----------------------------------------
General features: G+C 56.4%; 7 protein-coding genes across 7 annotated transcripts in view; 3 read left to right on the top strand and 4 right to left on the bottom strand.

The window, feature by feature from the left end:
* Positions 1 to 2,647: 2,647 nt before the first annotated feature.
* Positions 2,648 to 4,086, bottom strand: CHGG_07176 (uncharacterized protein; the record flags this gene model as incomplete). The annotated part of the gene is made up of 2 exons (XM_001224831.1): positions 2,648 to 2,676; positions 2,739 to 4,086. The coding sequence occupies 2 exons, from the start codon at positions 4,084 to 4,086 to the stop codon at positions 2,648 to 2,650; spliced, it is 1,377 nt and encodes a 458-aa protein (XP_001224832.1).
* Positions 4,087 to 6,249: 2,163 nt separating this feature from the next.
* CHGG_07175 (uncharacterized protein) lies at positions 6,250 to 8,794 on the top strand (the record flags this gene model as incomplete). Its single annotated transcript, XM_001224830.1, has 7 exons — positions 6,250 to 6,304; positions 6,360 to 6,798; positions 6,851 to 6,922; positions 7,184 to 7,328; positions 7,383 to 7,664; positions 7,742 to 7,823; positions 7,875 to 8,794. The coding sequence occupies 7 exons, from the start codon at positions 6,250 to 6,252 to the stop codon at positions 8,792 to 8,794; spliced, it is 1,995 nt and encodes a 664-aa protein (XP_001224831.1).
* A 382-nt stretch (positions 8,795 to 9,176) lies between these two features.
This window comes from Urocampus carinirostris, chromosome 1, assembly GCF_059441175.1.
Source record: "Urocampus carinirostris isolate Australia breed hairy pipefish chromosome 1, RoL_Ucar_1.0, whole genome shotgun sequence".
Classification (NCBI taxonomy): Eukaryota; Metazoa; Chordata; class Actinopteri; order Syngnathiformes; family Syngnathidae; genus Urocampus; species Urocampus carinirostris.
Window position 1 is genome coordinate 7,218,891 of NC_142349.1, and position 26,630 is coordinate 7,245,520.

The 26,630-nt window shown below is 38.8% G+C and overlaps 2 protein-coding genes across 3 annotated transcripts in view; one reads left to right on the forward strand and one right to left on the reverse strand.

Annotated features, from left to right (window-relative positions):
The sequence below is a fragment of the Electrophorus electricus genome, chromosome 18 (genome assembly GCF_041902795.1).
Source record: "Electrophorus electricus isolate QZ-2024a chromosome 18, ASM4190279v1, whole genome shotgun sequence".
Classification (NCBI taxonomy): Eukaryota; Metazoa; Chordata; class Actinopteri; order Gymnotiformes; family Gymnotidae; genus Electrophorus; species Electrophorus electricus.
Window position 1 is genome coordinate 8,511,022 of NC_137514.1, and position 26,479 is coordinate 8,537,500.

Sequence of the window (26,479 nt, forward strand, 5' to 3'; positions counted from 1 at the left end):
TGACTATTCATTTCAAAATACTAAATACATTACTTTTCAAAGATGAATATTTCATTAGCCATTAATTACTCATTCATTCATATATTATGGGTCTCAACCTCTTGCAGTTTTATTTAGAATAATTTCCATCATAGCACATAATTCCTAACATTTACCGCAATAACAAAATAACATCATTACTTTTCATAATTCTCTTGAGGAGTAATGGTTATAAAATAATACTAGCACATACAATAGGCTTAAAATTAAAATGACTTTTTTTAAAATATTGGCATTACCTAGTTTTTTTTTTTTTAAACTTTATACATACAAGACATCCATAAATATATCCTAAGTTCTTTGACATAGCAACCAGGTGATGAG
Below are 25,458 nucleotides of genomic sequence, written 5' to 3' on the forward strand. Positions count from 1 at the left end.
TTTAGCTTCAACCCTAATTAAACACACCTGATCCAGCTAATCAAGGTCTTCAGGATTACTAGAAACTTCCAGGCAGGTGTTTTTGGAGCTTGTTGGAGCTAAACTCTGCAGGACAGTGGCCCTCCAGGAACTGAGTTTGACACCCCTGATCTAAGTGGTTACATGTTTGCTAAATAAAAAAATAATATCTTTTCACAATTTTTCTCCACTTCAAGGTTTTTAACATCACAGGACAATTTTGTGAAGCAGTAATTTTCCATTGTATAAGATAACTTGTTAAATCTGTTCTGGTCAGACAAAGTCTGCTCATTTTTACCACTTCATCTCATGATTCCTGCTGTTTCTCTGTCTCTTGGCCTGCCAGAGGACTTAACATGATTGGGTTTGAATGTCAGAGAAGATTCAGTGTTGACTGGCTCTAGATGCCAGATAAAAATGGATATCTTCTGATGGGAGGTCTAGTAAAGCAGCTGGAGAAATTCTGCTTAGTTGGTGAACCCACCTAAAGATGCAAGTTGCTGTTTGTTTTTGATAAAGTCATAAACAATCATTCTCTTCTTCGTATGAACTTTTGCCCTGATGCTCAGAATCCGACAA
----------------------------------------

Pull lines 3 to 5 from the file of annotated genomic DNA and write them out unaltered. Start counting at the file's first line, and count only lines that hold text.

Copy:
* Positions 1 to 2,647: 2,647 nt before the first annotated feature.
* Positions 2,648 to 4,086, bottom strand: CHGG_07176 (uncharacterized protein; the record flags this gene model as incomplete). The annotated part of the gene is made up of 2 exons (XM_001224831.1): positions 2,648 to 2,676; positions 2,739 to 4,086. The coding sequence occupies 2 exons, from the start codon at positions 4,084 to 4,086 to the stop codon at positions 2,648 to 2,650; spliced, it is 1,377 nt and encodes a 458-aa protein (XP_001224832.1).
* Positions 4,087 to 6,249: 2,163 nt separating this feature from the next.